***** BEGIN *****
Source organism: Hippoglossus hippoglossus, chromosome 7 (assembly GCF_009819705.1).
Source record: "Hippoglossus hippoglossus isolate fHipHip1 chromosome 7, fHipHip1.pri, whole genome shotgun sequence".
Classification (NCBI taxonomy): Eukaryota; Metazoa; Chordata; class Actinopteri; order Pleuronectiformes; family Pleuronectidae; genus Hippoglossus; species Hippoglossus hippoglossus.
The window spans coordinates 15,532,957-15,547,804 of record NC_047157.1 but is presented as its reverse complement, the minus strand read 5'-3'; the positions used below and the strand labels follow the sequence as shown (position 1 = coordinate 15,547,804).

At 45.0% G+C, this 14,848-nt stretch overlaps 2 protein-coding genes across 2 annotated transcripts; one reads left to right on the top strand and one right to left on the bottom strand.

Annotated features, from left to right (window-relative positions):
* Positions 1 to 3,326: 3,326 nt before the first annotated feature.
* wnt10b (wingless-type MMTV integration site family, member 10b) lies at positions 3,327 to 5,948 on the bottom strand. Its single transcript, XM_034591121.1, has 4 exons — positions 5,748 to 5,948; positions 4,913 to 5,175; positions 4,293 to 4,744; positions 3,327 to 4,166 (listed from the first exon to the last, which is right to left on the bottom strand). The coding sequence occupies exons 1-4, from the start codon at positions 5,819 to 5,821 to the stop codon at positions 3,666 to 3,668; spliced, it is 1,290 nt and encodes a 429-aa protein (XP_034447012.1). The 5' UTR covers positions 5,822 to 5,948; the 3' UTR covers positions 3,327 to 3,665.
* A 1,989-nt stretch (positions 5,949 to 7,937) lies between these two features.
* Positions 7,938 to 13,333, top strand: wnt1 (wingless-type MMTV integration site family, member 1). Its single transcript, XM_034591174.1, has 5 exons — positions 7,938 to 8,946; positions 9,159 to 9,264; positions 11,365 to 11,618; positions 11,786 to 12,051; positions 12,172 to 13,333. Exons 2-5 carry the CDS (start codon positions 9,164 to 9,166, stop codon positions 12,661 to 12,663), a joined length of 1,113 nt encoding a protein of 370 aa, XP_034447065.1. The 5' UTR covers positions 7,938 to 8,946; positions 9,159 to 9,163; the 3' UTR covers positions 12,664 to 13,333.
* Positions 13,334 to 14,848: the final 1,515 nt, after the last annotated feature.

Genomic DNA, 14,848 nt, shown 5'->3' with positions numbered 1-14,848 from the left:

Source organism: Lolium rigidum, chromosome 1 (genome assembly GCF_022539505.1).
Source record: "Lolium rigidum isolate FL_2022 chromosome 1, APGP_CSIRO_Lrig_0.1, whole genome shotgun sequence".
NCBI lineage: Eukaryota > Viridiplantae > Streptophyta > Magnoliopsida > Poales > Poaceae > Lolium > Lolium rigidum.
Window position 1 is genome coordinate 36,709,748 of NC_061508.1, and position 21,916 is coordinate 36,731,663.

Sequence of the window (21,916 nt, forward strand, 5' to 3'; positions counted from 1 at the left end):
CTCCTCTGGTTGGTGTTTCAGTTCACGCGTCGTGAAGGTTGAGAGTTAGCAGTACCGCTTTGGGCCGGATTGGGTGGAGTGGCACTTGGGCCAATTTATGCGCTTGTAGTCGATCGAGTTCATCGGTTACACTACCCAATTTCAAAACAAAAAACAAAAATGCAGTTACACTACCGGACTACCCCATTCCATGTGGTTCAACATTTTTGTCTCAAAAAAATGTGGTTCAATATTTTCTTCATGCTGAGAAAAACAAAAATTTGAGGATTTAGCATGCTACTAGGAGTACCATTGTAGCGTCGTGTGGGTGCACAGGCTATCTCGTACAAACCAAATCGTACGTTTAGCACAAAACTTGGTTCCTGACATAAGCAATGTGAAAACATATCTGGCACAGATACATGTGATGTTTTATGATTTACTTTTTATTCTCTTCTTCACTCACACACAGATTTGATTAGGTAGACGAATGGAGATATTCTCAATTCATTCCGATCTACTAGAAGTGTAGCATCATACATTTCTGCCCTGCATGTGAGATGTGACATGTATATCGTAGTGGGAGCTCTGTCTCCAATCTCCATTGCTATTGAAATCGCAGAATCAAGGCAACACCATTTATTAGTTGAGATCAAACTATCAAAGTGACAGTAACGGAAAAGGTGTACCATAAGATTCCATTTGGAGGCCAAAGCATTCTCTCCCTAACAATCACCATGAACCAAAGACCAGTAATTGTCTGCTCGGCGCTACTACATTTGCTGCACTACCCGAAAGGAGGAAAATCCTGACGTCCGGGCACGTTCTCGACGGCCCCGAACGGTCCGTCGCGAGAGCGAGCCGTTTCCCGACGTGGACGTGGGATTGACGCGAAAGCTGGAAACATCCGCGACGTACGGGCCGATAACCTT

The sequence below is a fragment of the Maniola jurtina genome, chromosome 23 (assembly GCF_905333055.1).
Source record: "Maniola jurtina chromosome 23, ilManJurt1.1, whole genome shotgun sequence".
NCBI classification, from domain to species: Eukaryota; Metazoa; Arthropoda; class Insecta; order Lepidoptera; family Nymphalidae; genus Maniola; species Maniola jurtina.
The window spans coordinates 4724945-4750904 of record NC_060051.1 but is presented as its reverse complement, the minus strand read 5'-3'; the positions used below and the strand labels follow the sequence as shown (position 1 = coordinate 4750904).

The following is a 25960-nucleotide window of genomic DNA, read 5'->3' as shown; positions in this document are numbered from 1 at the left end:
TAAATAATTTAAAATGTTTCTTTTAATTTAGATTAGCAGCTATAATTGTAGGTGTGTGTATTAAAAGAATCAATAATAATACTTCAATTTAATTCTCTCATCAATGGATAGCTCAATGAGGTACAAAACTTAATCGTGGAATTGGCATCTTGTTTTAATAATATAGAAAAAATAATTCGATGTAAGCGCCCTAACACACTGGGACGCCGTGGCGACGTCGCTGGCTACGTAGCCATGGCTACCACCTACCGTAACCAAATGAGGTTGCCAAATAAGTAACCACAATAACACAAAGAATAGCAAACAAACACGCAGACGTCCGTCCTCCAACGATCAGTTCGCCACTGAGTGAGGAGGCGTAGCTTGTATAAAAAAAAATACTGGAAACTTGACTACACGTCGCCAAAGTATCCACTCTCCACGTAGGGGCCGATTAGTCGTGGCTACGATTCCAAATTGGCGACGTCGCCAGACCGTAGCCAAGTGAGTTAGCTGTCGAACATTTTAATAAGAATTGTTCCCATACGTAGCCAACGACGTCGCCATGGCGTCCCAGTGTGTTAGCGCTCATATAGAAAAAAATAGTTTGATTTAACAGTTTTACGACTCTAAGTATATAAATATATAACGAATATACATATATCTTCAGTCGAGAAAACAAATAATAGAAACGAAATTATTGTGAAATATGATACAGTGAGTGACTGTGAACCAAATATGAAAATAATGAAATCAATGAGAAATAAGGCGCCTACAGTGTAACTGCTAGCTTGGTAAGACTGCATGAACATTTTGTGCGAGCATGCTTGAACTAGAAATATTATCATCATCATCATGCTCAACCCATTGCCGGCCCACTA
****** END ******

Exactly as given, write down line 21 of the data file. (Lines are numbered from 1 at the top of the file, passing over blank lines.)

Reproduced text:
NCBI classification, from domain to species: Eukaryota; Metazoa; Arthropoda; class Insecta; order Lepidoptera; family Nymphalidae; genus Maniola; species Maniola jurtina.